Well, that escalated quickly. Three weeks ago, Lex Greensill was fated as one of Australia’s richest people, the Queensland farmer who created a financial powerhouse worth $6 billion. Now, it’s gone.
It’s been a while since we’ve had a genuine big corporate collapse. But with Greensill Capital belatedly slipping into insolvency yesterday, we’ve finally got one.
Not all business collapses are equal. Some figures, like the high-flying Alan Bond or Christopher Skase, become intergenerational memes for greed. Others, like the late David Coe of Allco or Blue Sky’s Mark Sowerby, are able to escape with a large degree of anonymity and millions of dollars of lucre invested in houses and cars safely ensconced in their spouse’s name.
It took the business media about a week to realise that the UK-based Greensill was no longer a knockabout Bundaberg lad anymore — instead, he’s the author of a multi-billion dollar calamity. The true scale of this calamity won’t be realised for months, if not years. Some have speculated it could also seriously impact the insurance goliath IAG.
Lex was the founder of Greensill, his eponymous business factoring house that somehow managed to bluff just about everyone that it was some sort of agile fintech enterprise. Originally working for banks like Morgan Stanley and Citigroup, Lex started his own supply chain finance business in 2011. This of course was not a new business model. Lex had been doing the same thing himself at the big banks and people have been selling receivables for centuries.
The model works like this: let’s say you were a fit-out business which was owed a few million dollars by a large business, say Telstra or CIMIC. Instead of being paid by Telstra in 60 or 90 days (their common terms for smaller suppliers), a factoring business like Greensill would pay you say 95% of what was owed, and chase Telstra for the full amount.
The concept is meant to be a win-win, the customer gets paid quickly and the big customer gets to continue to extend onerous terms onto its small suppliers. Lex managed to sugarcoat his factoring business with his Bundaberg shtick and goofy smile, but it’s not as sunny as it first seems.
Factoring is a useful tool for bullying small suppliers: it allows big businesses to force long payment terms on suppliers and make the supplier pay the cost. It’s also a handy way for debt-laden enterprises to hide the scale of their borrowings. British building company Carillion collapsed in 2018 while reporting net debt of £219 million, meanwhile it had another £400-£500 million in additional factoring which hadn’t been properly disclosed.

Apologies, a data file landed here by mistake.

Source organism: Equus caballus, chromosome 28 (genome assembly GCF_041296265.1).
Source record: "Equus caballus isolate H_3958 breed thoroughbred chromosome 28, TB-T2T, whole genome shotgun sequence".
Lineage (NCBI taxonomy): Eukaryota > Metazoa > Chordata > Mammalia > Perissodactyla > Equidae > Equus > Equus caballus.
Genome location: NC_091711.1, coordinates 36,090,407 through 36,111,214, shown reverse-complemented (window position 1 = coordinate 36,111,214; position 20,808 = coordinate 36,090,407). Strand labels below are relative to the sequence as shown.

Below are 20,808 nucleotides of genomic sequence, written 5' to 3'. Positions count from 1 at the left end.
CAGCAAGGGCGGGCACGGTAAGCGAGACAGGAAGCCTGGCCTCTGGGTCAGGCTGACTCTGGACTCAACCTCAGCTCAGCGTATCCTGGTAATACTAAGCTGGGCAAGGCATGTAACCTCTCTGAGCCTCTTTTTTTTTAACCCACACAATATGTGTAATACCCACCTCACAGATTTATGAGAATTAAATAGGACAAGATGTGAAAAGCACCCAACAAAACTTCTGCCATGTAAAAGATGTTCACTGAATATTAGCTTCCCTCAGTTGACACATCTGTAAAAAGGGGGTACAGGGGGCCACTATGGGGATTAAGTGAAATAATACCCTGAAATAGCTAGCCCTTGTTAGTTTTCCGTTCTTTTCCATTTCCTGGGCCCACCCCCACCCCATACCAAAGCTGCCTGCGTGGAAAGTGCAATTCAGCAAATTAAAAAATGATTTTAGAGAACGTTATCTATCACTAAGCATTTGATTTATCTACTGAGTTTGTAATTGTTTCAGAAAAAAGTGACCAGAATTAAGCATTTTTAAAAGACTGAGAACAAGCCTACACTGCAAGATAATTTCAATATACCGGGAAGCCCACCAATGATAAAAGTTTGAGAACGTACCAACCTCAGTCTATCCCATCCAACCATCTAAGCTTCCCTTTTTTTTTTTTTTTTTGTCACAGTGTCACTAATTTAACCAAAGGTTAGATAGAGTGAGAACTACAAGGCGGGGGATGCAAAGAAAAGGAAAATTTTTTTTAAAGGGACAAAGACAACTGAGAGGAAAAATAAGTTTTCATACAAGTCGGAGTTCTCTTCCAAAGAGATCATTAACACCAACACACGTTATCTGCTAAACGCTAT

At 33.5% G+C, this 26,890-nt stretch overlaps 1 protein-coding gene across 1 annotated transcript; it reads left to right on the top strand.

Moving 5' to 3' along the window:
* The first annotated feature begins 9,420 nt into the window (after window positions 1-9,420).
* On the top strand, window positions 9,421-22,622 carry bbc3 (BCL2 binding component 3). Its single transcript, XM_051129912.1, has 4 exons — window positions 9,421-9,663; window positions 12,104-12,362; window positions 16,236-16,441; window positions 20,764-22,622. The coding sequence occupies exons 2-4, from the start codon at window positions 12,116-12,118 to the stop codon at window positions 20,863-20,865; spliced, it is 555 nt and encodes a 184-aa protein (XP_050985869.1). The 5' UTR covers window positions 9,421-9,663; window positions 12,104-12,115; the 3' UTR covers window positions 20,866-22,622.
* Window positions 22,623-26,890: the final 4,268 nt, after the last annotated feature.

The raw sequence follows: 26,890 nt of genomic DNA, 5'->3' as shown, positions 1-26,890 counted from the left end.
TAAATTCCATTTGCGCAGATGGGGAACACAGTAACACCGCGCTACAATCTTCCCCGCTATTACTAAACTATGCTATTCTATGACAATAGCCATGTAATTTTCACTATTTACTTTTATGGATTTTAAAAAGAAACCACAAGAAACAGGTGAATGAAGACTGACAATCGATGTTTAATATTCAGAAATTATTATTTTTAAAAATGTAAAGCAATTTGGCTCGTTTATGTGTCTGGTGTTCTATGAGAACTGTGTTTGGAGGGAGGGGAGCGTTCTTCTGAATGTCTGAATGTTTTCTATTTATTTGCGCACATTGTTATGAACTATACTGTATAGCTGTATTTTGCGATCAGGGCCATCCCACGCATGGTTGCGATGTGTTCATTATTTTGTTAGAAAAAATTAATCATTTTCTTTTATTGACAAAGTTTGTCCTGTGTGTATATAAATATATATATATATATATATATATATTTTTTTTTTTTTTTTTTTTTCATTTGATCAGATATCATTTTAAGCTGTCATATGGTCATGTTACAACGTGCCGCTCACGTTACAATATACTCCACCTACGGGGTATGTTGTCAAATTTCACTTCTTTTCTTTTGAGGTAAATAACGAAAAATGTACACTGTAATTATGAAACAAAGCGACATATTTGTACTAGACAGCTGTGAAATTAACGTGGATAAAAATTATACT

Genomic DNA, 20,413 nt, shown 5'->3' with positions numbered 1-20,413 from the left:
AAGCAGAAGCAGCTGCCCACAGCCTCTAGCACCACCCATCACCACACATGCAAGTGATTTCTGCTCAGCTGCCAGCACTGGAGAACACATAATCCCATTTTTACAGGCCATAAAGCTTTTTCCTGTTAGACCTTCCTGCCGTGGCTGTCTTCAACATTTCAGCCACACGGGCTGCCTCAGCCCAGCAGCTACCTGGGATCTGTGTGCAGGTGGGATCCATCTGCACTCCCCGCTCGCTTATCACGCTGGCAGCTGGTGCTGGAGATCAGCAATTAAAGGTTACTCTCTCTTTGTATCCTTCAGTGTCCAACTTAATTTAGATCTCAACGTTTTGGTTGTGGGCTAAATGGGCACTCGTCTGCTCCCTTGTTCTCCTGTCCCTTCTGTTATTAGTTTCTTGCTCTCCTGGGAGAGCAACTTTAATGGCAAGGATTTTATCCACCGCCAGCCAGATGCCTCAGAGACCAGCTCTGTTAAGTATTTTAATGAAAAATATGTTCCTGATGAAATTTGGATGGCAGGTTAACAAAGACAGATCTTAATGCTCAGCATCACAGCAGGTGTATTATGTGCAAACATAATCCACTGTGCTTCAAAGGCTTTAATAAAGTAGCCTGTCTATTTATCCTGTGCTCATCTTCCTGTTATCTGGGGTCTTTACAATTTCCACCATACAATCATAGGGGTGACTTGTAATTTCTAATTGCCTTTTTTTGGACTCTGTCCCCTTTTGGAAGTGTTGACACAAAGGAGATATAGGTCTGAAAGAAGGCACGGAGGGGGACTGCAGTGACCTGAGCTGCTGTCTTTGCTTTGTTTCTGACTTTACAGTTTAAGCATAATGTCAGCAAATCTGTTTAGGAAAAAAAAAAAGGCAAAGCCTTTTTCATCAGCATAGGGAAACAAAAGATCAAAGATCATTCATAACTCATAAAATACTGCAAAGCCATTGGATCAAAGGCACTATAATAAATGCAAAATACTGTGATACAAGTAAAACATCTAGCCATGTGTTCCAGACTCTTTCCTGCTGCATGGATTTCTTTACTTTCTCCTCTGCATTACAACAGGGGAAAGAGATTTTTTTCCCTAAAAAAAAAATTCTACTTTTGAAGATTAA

As the world has found out this week, Greensill wasn’t a technology driven finance innovator, but essentially a terribly managed bank. Upwards of 80% of Greensill’s exposures was to as few as five businesses — the largest being owned by teetering Indian-Anglo steel baron Sanjeev Gupta. Greensill also lost millions lending to failed retailer BrightHouse and Shop Direct.
The predominant genius underlying Greensill’s business was that it managed to (until last week) convince insurers and investors to assume the risk of its idiotic lending practices.
Greensill would package its debt (which is an “asset”) and sell it to funds managed by Credit Suisse.
If this sounds familiar, you’re right — this was pretty much the exact model that led to the global financial crisis, where home lenders essentially packaged up high-risk home loans and sold them as mortgage-backed securities.
To make the investment more palatable for yield-hungry investors, Greensill would get insurers like IAG and Tokio Marine to cover some initial losses from the portfolio. What tipped Greensill’s eventual collapse was the insurers finally catching on to the horrific loan book Greensill was managing and opting out. That meant Credit Suisse and GAM wouldn’t be able to sell the funds and Greensill would quickly implode under the weight of its terrible loan book.
Greensill’s collapse will not only impact IAG but also SoftBank’s Vision Fund, one of its major investors. The fund is the plaything of billionaire Masayoshi Son. He pumped US$1.5 billion into Greensill (now written down to zero), which joins other investments like WeWork and a dog-walking company.
But even without looking at Greensill’s blood-stained loan book, sirens should have been sounding over the fact the finance business, itself less than a decade old, owned a fleet of four private jets including a US$50 million Gulfstream G650.
Greensill had not one but two politicians advising it. There was Julie Bishop (whose brief reign as shadow treasurer ended after she lost the confidence of her colleagues) and David Cameron (the prime minister for Brexit). Thus Greensill joined luminaries like Theranos, MFS and ABC Learning Centres as businesses overseen by former politicians.
The analysis of Greensill will soon morph from how the calamity occurred (answer: greed and stupidity) and towards an analysis of the victims of the collapse.
Questions will also be asked of just how much Lex Greensill and his brother Peter (both still AFR Rich List members) managed to siphon off before the inevitable implosion. Lex is believed to own more than $150 million of property.
Once again, it shows there’s good coin in being a terrible businessman.
Adam Schwab is the author of the best-selling Pigs at the Trough: Lessons from Australia’s Decade of Corporate Greed, an analysis of the Australian calamities of the global financial crisis. He is a director of Private Media, which publishes Crikey and SmartCompany.
This article was first published by Crikey.